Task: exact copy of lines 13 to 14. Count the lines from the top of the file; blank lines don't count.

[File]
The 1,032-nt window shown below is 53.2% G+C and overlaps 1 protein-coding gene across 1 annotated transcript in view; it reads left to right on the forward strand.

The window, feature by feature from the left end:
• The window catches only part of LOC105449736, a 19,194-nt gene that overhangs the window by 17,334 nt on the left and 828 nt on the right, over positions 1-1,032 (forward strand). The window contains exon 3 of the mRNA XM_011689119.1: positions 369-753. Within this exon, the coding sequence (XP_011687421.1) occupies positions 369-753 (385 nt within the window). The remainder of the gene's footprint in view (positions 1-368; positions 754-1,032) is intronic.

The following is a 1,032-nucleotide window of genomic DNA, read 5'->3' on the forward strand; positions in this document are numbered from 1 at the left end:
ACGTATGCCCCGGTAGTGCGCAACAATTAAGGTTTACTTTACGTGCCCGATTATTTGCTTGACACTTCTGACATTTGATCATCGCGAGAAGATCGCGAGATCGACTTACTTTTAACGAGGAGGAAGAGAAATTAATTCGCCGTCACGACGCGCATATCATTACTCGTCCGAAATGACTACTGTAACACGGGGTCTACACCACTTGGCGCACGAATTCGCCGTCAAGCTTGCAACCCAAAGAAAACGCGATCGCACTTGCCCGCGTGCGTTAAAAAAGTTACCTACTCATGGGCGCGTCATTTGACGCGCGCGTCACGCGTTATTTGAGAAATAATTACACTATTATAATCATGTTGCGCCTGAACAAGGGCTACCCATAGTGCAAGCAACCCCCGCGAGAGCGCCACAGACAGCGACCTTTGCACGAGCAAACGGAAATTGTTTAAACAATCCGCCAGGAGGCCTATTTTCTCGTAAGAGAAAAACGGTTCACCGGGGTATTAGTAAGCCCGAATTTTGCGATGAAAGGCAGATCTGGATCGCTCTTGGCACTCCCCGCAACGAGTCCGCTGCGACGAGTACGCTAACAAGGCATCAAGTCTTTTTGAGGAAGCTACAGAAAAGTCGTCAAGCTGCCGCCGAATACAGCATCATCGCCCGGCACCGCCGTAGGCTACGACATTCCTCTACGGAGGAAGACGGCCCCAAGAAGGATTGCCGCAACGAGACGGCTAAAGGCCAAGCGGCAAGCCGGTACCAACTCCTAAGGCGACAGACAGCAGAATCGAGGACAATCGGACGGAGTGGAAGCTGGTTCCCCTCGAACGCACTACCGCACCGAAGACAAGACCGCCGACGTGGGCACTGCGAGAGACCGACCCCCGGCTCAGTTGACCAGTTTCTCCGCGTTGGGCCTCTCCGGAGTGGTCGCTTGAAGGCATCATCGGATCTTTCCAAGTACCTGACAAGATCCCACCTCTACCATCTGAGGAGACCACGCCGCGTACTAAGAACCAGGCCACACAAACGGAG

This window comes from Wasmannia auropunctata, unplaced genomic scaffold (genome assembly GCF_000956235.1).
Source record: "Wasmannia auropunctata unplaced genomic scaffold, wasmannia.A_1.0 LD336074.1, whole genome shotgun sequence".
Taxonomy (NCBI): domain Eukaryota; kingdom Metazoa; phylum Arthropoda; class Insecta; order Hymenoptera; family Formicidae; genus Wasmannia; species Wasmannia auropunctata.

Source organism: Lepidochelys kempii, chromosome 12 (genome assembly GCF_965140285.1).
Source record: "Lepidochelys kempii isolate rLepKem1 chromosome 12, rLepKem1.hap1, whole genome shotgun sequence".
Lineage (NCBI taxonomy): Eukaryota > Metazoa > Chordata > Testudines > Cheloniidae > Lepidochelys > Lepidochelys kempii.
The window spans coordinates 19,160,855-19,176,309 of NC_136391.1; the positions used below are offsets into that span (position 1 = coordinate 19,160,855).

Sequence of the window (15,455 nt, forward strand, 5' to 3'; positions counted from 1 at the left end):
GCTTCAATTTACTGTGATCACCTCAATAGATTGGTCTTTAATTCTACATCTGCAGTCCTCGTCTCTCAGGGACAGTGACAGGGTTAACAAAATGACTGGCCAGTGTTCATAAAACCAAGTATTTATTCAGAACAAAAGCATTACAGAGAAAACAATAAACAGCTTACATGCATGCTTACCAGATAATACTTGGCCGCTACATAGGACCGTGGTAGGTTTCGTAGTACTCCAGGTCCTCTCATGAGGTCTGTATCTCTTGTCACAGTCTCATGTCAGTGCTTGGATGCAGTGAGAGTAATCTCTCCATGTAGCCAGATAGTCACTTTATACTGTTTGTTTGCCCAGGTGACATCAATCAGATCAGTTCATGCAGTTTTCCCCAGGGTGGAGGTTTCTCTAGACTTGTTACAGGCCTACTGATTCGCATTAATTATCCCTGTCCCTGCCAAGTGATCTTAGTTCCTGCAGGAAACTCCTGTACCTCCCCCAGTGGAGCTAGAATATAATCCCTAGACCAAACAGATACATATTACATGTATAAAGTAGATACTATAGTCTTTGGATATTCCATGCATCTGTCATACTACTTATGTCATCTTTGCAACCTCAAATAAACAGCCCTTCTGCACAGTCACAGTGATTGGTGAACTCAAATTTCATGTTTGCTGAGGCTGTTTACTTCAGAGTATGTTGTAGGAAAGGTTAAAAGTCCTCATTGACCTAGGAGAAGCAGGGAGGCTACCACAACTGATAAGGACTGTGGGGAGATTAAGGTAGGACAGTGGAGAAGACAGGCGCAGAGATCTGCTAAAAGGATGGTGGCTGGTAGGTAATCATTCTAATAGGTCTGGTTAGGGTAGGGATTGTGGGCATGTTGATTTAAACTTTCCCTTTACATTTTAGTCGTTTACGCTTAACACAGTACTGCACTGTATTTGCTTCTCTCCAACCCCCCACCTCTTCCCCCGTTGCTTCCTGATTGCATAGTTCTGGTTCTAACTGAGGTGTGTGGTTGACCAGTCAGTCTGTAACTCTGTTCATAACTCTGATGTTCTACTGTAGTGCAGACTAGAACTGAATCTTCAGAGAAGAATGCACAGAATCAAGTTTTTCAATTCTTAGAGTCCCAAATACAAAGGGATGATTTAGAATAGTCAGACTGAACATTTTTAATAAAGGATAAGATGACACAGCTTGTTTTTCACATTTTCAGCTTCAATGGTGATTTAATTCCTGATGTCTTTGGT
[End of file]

Sequence of the window (15,455 nt, forward strand, 5' to 3'; positions counted from 1 at the left end):
GCTTCAATTTACTGTGATCACCTCAATAGATTGGTCTTTAATTCTACATCTGCAGTCCTCGTCTCTCAGGGACAGTGACAGGGTTAACAAAATGACTGGCCAGTGTTCATAAAACCAAGTATTTATTCAGAACAAAAGCATTACAGAGAAAACAATAAACAGCTTACATGCATGCTTACCAGATAATACTTGGCCGCTACATAGGACCGTGGTAGGTTTCGTAGTACTCCAGGTCCTCTCATGAGGTCTGTATCTCTTGTCACAGTCTCATGTCAGTGCTTGGATGCAGTGAGAGTAATCTCTCCATGTAGCCAGATAGTCACTTTATACTGTTTGTTTGCCCAGGTGACATCAATCAGATCAGTTCATGCAGTTTTCCCCAGGGTGGAGGTTTCTCTAGACTTGTTACAGGCCTACTGATTCGCATTAATTATCCCTGTCCCTGCCAAGTGATCTTAGTTCCTGCAGGAAACTCCTGTACCTCCCCCAGTGGAGCTAGAATATAATCCCTAGACCAAACAGATACATATTACATGTATAAAGTAGATACTATAGTCTTTGGATATTCCATGCATCTGTCATACTACTTATGTCATCTTTGCAACCTCAAATAAACAGCCCTTCTGCACAGTCACAGTGATTGGTGAACTCAAATTTCATGTTTGCTGAGGCTGTTTACTTCAGAGTATGTTGTAGGAAAGGTTAAAAGTCCTCATTGACCTAGGAGAAGCAGGGAGGCTACCACAACTGATAAGGACTGTGGGGAGATTAAGGTAGGACAGTGGAGAAGACAGGCGCAGAGATCTGCTAAAAGGATGGTGGCTGGTAGGTAATCATTCTAATAGGTCTGGTTAGGGTAGGGATTGTGGGCATGTTGATTTAAACTTTCCCTTTACATTTTAGTCGTTTACGCTTAACACAGTACTGCACTGTATTTGCTTCTCTCCAACCCCCCACCTCTTCCCCCGTTGCTTCCTGATTGCATAGTTCTGGTTCTAACTGAGGTGTGTGGTTGACCAGTCAGTCTGTAACTCTGTTCATAACTCTGATGTTCTACTGTAGTGCAGACTAGAACTGAATCTTCAGAGAAGAATGCACAGAATCAAGTTTTTCAATTCTTAGAGTCCCAAATACAAAGGGATGATTTAGAATAGTCAGACTGAACATTTTTAATAAAGGATAAGATGACACAGCTTGTTTTTCACATTTTCAGCTTCAATGGTGATTTAATTCCTGATGTCTTTGGT